Here’s a rather unusual release, (for 2018 at least), both in form and consistency; the band is made up of three vocalists and one multi-instrumentalist, while the music is layered old-school doom metal, with a firm symphonic side and rich melodies. Continue reading
Canticles of the Holy Scythe features 37 minutes of music that consists of a black metal undercoat, which has then been fully fleshed out and painted with colours from folk, progressive, avant-garde, ambient, and classical music. Continue reading
How to describe this? It’s not easy. Well, I think I’ll just sidestep the entire issue and call it a metal album and be done with it. Then I’ll run away and hide. So, ‘metal’ loosely covers it in a general sense, I suppose, but what an injustice a simple genre tag can be.
This is an album that’s as insane as the album cover. Continue reading
It’s clear from the start that the brains behind this album is a very talented individual as the musicianship and songwriting is at an advanced level.
The drums are the only instrument he doesn’t perform. Rather than going the easy route and opting for a drum machine however, instead he has enlisted the considerable talents of Kevin Talley, (Suffocation, Dying Fetus, Chimaira, Misery Index, Six Feet Under, etc.), which lends the album much more presence than a mere drum machine ever could.
Symphonic Black Metal can sometimes lack bite and attack, but this is not the case here. Unfathomed of Abyss boasts an aggressive demeanour which is only enhanced by the keyboards, effects and piano additions.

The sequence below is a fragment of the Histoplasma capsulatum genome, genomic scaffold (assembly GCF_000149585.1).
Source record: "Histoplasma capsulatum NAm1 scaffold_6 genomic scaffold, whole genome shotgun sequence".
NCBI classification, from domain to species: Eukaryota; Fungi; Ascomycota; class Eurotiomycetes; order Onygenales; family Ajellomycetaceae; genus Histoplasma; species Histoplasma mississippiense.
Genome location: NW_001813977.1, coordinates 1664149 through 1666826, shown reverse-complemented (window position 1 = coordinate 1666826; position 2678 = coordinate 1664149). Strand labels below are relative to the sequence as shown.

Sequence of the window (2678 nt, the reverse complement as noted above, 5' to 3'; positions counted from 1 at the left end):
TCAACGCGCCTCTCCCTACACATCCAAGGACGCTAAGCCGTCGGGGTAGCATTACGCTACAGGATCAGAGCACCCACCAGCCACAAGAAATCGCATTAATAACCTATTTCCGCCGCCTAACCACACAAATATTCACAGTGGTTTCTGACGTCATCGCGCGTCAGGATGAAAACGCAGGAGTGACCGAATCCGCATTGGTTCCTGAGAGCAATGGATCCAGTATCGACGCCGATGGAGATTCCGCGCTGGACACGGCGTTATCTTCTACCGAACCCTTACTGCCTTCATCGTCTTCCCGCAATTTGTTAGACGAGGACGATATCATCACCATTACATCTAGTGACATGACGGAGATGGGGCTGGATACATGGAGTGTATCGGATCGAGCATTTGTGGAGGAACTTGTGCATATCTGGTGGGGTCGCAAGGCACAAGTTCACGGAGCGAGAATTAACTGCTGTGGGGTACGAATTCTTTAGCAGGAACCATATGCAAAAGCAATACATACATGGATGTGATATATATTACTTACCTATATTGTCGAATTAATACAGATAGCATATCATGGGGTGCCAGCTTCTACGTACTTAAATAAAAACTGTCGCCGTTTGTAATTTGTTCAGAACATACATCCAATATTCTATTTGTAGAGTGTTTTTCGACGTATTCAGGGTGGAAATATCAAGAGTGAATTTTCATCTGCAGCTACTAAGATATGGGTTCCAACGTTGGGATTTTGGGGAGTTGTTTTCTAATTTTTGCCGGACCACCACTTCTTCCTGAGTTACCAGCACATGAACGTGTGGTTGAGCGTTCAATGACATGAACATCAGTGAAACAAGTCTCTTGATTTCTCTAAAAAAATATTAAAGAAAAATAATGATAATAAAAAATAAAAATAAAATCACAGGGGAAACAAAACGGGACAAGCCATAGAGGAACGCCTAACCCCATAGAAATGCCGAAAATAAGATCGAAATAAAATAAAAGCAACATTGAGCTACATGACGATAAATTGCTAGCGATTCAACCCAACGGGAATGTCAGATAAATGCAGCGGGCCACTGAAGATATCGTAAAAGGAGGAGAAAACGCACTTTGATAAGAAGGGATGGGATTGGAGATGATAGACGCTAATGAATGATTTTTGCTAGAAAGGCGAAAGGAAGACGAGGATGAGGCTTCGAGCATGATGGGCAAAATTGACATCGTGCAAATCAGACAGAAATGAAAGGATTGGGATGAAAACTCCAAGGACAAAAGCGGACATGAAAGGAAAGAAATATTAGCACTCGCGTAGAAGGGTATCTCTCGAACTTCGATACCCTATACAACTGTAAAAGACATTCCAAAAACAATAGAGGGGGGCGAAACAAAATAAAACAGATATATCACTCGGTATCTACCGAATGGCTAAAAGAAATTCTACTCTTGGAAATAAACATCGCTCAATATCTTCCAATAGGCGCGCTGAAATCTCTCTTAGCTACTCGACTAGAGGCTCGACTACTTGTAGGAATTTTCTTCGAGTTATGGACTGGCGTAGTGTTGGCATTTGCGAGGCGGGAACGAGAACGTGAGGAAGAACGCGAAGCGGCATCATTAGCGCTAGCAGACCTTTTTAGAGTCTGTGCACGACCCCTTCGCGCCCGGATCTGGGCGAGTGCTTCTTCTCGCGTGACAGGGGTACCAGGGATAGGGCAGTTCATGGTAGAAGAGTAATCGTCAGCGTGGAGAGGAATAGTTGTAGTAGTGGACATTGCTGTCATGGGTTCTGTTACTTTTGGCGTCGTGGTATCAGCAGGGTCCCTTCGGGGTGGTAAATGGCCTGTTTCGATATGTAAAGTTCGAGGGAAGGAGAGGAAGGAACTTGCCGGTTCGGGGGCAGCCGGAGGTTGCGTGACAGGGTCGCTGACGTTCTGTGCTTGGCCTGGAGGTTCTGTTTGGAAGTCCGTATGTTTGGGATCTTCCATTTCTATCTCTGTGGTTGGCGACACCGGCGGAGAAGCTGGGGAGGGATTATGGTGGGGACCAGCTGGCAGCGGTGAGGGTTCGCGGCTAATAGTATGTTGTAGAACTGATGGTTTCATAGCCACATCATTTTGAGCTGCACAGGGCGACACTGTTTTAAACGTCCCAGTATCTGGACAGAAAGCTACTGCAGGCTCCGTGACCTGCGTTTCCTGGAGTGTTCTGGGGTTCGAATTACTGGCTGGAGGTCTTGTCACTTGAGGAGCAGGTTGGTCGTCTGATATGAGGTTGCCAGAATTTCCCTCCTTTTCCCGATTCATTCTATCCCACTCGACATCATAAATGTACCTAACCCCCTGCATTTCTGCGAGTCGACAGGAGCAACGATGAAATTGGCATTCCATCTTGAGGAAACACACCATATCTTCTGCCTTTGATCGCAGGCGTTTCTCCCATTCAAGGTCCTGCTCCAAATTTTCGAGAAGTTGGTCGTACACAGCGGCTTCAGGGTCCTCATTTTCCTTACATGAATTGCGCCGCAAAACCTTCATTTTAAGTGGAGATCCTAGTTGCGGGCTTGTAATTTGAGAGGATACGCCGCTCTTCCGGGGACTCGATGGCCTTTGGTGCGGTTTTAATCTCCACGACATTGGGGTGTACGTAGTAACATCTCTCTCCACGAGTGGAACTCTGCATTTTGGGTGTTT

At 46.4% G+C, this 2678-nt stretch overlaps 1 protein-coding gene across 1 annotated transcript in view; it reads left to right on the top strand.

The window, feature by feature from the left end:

Powered by the relentless drumming, the songs are lengthy and layered in thick atmospheres. Care and attention has been spent on these creations that much is clear. Strong soundscapes and expansive Blackened auras permeate everything.
There’s more to these songs than just Black metal though, as influences from Death Metal and even wider genres, (elements of Doom and Djent, for example), can be heard in some of the riffs.
The vocals run the spectrum from deep growls to the very high pitched screaming that forms the bulk of the performance.
Taking off where early Emperor left off; Arisen Upon Oblivion manages to capture a similar feeling to those early classic Black Metal albums. Mix this with a bit of Ihsahn’s solo work and Peccatum and you have an album that manages the admirable achievement of being strongly influenced by a notable Metal legend without sounding like a pale imitation.
This is an enjoyable album that won’t please everyone, but then again that was never the aim of Black Metal was it?